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Risk and Protective Environmental Factors Associated with Autism Spectrum Disorder: Evidence-Based Principles and Recommendations

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Department of Biomedicine and Prevention, Tor Vergata University of Rome, 00133 Rome, Italy
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Child Neurology and Psychiatry Unit, Systems Medicine Department, Tor Vergata University of Rome, 00133 Rome, Italy
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Division of Pediatric Gastroenterology and Nutrition, Massachusetts General Hospital for Children, Harvard Medical School, Boston, MA 02114, USA
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Hospital General Universitario Gregorio Marañón. 28009 Madrid, Spain
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Division of Pharmacology, Utrecht Institute for Pharmaceutical Sciences, Faculty of Science, Utrecht University, 3584 Utrecht, The Netherlands
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Child Neurology Unit, Neuroscience and Neurorehabilitation Department, Bambino Gesù Children’s Hospital, IRCCS, 00165 Rome, Italy
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Braun School of Public Health and Community Medicine, Hebrew University, Hadassah 99875, Israel
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Child and Adolescent Neuropsychiatry, Federico II University, 80133 Naples, Italy
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Department of Biotechnological and Applied Clinical Sciences, University of L’Aquila, 67100 L’Aquila, Italy
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The Autism Center/ALUT, Assaf Harofeh Medical Center, Sackler Faculty of Medicine, Tel Aviv University, 69978 Tel Aviv, Israel
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DIMES, Bologna University, 40126 Bologna, Italy and IRCCS Fondazione Don Carlo Gnocchi, 20148 Milan, Italy
*
Author to whom correspondence should be addressed.
J. Clin. Med. 2019, 8(2), 217; https://doi.org/10.3390/jcm8020217
Received: 8 January 2019 / Revised: 3 February 2019 / Accepted: 5 February 2019 / Published: 8 February 2019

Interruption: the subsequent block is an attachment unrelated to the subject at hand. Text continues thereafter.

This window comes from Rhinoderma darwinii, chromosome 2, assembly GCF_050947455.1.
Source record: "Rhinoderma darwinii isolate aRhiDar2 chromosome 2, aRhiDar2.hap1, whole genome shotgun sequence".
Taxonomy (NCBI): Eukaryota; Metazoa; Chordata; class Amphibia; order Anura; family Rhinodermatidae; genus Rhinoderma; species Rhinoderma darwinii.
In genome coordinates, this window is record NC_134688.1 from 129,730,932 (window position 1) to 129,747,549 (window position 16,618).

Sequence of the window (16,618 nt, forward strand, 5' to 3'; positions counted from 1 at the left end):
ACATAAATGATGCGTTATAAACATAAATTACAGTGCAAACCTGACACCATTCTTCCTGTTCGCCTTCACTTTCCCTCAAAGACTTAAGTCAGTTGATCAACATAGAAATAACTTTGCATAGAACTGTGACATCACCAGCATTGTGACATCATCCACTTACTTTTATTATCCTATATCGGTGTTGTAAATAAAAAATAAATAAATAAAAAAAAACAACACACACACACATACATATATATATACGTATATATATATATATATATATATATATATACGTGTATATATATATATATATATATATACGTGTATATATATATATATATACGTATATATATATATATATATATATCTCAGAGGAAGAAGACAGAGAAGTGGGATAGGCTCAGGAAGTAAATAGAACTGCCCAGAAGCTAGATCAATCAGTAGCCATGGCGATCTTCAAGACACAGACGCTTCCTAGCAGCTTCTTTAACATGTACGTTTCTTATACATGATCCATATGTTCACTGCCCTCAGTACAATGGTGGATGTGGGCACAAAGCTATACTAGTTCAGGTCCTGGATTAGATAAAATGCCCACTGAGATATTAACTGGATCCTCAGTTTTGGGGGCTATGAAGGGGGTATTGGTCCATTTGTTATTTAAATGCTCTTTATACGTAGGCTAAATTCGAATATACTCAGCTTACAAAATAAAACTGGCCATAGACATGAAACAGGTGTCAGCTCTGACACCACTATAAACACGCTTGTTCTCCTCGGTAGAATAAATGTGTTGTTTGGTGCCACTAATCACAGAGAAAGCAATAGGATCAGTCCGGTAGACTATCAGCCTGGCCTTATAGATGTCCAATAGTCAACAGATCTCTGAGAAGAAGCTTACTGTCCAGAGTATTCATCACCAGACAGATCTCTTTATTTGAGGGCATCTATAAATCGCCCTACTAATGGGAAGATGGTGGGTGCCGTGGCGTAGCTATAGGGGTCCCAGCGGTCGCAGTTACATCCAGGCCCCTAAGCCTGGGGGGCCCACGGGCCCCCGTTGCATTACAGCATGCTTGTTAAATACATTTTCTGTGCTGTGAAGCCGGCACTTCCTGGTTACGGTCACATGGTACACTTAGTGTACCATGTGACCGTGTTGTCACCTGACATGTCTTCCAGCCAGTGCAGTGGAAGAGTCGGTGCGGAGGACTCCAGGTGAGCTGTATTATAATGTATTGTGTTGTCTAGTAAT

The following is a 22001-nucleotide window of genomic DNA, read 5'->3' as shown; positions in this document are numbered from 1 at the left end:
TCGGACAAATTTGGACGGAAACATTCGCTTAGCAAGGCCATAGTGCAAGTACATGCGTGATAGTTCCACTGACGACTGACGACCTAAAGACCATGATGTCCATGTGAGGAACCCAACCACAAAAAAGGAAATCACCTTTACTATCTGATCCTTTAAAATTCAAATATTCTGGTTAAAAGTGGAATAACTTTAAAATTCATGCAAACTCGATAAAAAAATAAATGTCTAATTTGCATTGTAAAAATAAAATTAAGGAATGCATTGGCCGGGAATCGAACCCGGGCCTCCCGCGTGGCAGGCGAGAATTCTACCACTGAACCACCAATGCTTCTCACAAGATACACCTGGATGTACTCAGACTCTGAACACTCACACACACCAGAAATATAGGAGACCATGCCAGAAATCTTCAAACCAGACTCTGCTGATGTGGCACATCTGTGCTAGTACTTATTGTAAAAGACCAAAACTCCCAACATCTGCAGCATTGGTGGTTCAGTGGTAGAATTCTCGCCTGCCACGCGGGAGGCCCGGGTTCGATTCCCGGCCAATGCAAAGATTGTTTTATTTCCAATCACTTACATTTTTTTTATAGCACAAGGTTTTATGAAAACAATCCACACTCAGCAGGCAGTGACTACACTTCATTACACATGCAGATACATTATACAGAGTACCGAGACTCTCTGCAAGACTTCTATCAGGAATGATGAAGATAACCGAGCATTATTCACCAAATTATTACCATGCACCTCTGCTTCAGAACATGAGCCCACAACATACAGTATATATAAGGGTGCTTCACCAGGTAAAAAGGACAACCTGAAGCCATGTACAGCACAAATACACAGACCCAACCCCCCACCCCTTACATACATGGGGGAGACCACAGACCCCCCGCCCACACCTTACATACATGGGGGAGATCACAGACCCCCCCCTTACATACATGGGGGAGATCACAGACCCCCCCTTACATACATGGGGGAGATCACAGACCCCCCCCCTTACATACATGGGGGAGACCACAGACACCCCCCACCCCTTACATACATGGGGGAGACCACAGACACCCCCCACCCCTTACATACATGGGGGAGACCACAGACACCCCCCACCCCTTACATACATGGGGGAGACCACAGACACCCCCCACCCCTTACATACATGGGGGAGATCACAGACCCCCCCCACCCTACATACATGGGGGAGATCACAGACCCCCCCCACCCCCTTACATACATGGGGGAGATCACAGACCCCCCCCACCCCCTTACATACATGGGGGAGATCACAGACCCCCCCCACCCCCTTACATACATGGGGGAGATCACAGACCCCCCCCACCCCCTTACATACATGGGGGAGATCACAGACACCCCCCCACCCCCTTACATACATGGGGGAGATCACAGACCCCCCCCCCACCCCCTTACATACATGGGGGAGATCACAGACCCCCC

(This article belongs to the Special Issue Advances in Autism Spectrum Disorders)
Autism Spectrum Disorder (ASD) is a complex condition with early childhood onset, characterized by a set of common behavioral features. The etiology of ASD is not yet fully understood; however, it reflects the interaction between genetics and environment. While genetics is now a well-established risk factor, several data support a contribution of the environment as well. This paper summarizes the conclusions of a consensus conference focused on the potential pathogenetic role of environmental factors and on their interactions with genetics. Several environmental factors have been discussed in terms of ASD risk, namely advanced parental age, assisted reproductive technologies, nutritional factors, maternal infections and diseases, environmental chemicals and toxicants, and medications, as well as some other conditions. The analysis focused on their specific impact on three biologically relevant time windows for brain development: the periconception, prenatal, and early postnatal periods. Possible protective factors that might prevent or modify an ASD trajectory have been explored as well. Recommendations for clinicians to reduce ASD risk or its severity have been proposed. Developments in molecular biology and big data approaches, which are able to assess a large number of coexisting factors, are offering new opportunities to disentangle the gene–environment interplay that can lead to the development of ASD. View Full-Text
Keywords: Autism Spectrum Disorder; risk factors; protective factors; environment; genetics; medications; toxicants; recommendations Autism Spectrum Disorder; risk factors; protective factors; environment; genetics; medications; toxicants; recommendations
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Emberti Gialloreti, L.; Mazzone, L.; Benvenuto, A.; Fasano, A.; Garcia Alcon, A.; Kraneveld, A.; Moavero, R.; Raz, R.; Riccio, M.P.; Siracusano, M.; Zachor, D.A.; Marini, M.; Curatolo, P. Risk and Protective Environmental Factors Associated with Autism Spectrum Disorder: Evidence-Based Principles and Recommendations. J. Clin. Med. 2019, 8, 217.

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